ISEE/ISEA 2006 Conference Abstracts Supplement: Symposium Abstracts: Abstracts
Department of Hygiene and Epidemiology, University of Athens Medical School, Greece
APHENA is a collaborative effort joining the multicity European APHEA and the U.S. NMMAPS projects as well as independent Canadian investigators. The effects of ambient particulate matter (PM10) were studied in 90 U.S. cities (16 with daily measurements and 74 with one of 6 day measurements) with a population from 250,000 to 9 million; 22 European cities (with daily measurements), population from 200,000 to 7 million; and 12 Canadian cities (with one of 6 day measurements), population from 200,000 to 20 million. The daily number of total, respiratory, and cardiovascular deaths was studied for all ages and among those above and under 75 years of age.
The analysis was done in 2 stages. The first stage concerns city-specific datasets and involves extensive exploratory and sensitivity analyses using Poisson regression models. To control for several time-varying confounders, we used both natural and penalized splines as smoothers. We also applied models using varying degrees of freedom for seasonality control. The second stage involves combining the effect estimates obtained from the first stage and attempting to explain heterogeneity by predefined potential effect modifiers.
Results for all studied outcomes and from models using varying methods for seasonality control are presented. Thus, for example, the daily increase of cardiovascular deaths associated with 10-μg/m3 increase in PM10 concentrations using 8 degrees of freedom per year and natural splines, in cities with daily measurements, was 0.31% (95% confidence interval: 0.04 to 0.59) for European cities and 0.30% (−0.18 to 0.78) for U.S. cities. The effects estimated for Canadian cities were generally higher.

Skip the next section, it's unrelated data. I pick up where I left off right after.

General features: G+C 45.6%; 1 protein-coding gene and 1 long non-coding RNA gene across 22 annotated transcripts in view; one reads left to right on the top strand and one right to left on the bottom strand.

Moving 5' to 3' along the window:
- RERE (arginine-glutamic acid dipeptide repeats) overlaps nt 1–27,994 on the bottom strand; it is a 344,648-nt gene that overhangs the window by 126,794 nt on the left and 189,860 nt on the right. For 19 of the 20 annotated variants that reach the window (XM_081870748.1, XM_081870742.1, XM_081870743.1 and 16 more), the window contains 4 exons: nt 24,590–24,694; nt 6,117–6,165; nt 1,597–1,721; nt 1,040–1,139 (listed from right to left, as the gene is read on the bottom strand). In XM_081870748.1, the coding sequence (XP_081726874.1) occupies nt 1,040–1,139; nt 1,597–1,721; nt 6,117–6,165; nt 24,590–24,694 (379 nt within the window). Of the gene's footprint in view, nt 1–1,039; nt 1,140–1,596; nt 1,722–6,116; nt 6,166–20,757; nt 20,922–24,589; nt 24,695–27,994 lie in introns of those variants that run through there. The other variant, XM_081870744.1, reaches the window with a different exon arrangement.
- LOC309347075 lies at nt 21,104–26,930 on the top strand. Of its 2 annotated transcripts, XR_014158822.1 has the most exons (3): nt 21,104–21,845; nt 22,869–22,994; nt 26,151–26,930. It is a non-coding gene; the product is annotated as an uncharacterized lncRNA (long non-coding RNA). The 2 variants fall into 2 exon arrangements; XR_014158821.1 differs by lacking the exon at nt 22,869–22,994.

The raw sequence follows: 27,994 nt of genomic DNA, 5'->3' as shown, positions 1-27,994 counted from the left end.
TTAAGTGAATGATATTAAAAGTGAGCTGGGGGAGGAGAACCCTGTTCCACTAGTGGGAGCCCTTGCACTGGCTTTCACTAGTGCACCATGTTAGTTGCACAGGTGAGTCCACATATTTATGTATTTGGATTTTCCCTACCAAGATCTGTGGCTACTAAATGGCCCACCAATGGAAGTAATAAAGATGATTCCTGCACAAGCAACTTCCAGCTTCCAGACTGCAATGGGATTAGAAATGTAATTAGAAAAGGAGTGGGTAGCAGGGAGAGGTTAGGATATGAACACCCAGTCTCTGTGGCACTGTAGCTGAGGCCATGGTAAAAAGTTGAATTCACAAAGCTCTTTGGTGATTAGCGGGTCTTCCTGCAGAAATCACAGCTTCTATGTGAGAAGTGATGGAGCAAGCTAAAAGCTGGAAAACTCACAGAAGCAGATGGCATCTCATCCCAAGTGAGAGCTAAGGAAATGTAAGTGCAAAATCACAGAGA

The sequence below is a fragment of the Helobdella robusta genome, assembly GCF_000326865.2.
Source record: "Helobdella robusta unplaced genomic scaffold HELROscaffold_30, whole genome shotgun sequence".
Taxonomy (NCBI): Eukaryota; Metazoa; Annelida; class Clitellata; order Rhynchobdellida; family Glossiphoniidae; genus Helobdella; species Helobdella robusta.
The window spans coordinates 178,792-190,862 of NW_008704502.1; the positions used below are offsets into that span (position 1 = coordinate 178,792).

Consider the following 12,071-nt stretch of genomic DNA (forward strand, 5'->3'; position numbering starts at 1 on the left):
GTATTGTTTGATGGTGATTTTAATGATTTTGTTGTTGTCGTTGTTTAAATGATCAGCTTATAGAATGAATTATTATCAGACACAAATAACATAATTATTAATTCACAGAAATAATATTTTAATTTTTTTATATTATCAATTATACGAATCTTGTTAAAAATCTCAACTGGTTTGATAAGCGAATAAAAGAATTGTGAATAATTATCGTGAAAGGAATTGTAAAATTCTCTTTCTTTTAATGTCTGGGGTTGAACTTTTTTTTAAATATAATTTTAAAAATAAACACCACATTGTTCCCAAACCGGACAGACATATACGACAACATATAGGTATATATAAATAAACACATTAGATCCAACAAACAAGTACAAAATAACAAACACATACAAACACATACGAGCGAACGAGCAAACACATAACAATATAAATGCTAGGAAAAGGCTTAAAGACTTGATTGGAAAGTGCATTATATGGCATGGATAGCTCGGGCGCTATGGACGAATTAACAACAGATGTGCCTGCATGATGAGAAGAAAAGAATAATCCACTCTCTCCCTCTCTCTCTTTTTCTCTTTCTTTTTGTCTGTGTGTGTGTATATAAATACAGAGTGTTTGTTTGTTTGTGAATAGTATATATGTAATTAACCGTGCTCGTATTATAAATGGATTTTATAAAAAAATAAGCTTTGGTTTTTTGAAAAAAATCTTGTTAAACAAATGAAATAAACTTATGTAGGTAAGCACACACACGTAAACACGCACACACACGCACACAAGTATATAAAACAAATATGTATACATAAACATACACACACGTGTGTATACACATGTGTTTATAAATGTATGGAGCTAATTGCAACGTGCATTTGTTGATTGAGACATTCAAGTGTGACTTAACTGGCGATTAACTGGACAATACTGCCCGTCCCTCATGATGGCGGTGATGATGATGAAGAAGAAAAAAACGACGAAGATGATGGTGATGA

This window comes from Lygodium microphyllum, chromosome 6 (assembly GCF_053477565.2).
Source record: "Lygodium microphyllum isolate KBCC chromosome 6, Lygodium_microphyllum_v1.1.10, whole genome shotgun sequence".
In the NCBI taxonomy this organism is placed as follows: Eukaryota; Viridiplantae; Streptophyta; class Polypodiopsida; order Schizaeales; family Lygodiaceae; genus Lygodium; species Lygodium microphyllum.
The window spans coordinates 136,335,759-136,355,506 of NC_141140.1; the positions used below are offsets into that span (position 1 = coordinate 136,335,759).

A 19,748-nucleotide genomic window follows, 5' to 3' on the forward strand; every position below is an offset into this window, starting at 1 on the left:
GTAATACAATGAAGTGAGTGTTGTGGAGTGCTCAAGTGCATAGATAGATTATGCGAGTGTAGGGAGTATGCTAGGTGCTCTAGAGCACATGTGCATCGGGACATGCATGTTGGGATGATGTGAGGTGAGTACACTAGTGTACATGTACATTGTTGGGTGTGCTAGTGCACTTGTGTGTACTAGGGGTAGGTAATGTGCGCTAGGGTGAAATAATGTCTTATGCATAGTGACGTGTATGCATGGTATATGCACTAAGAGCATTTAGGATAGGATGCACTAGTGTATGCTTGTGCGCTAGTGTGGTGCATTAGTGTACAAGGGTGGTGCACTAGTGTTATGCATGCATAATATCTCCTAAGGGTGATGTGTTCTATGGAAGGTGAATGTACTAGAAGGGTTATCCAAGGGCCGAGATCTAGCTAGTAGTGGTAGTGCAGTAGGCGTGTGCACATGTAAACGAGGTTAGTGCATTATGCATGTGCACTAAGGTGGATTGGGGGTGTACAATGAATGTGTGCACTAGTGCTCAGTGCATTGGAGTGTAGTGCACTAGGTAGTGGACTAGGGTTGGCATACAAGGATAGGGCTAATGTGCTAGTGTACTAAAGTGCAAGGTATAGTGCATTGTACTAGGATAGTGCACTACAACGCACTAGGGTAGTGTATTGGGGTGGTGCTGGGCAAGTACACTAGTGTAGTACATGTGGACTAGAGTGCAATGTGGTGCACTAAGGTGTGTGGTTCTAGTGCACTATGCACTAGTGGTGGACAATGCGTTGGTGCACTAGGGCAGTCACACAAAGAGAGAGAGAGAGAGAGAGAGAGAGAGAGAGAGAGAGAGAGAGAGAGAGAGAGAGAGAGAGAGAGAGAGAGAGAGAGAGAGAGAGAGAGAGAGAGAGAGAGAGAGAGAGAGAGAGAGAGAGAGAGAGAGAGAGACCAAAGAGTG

In summary, we found an increase in mortality (in most cases statistically significant) with increasing PM10 concentrations. Although the estimates in Europe and the United States were similar, in Canada, they were considerably higher. The effects were higher in the elderly compared with those under 75 years of age. Higher effects were observed in cardiovascular mortality. Effect modification patterns between the 2 continents showed differences with environmental and climatic variables but consistency with socioeconomic status indicators.